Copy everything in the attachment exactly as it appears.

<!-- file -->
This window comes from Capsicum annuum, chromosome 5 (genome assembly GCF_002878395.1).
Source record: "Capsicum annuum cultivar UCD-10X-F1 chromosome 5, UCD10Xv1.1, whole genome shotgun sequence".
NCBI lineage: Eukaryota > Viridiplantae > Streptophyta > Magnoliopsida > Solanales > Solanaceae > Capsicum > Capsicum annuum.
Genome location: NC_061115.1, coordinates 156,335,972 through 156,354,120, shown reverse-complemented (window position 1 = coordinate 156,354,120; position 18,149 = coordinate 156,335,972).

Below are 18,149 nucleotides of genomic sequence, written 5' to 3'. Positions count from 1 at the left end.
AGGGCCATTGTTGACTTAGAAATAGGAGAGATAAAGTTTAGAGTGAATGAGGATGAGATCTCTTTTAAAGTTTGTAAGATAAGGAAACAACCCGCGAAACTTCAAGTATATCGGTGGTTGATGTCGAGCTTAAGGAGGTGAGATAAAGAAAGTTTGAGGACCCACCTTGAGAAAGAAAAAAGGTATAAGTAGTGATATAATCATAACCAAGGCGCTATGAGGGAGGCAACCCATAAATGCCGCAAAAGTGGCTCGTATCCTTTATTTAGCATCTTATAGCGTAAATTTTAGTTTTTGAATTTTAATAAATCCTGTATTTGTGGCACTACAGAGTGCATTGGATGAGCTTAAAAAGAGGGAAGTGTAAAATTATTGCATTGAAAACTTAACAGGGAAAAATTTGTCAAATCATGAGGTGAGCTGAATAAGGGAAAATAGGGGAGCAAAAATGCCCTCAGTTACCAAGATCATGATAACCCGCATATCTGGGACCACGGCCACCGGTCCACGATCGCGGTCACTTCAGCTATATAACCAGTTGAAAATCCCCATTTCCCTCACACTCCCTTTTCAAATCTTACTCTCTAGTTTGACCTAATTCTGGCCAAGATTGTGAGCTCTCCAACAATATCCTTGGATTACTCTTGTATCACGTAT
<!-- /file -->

This window comes from Capsicum annuum, chromosome 5 (genome assembly GCF_002878395.1).
Source record: "Capsicum annuum cultivar UCD-10X-F1 chromosome 5, UCD10Xv1.1, whole genome shotgun sequence".
NCBI lineage: Eukaryota > Viridiplantae > Streptophyta > Magnoliopsida > Solanales > Solanaceae > Capsicum > Capsicum annuum.
Genome location: NC_061115.1, coordinates 156,335,972 through 156,354,120, shown reverse-complemented (window position 1 = coordinate 156,354,120; position 18,149 = coordinate 156,335,972).

Below are 18,149 nucleotides of genomic sequence, written 5' to 3'. Positions count from 1 at the left end.
AGGGCCATTGTTGACTTAGAAATAGGAGAGATAAAGTTTAGAGTGAATGAGGATGAGATCTCTTTTAAAGTTTGTAAGATAAGGAAACAACCCGCGAAACTTCAAGTATATCGGTGGTTGATGTCGAGCTTAAGGAGGTGAGATAAAGAAAGTTTGAGGACCCACCTTGAGAAAGAAAAAAGGTATAAGTAGTGATATAATCATAACCAAGGCGCTATGAGGGAGGCAACCCATAAATGCCGCAAAAGTGGCTCGTATCCTTTATTTAGCATCTTATAGCGTAAATTTTAGTTTTTGAATTTTAATAAATCCTGTATTTGTGGCACTACAGAGTGCATTGGATGAGCTTAAAAAGAGGGAAGTGTAAAATTATTGCATTGAAAACTTAACAGGGAAAAATTTGTCAAATCATGAGGTGAGCTGAATAAGGGAAAATAGGGGAGCAAAAATGCCCTCAGTTACCAAGATCATGATAACCCGCATATCTGGGACCACGGCCACCGGTCCACGATCGCGGTCACTTCAGCTATATAACCAGTTGAAAATCCCCATTTCCCTCACACTCCCTTTTCAAATCTTACTCTCTAGTTTGACCTAATTCTGGCCAAGATTGTGAGCTCTCCAACAATATCCTTGGATTACTCTTGTATCACGTAT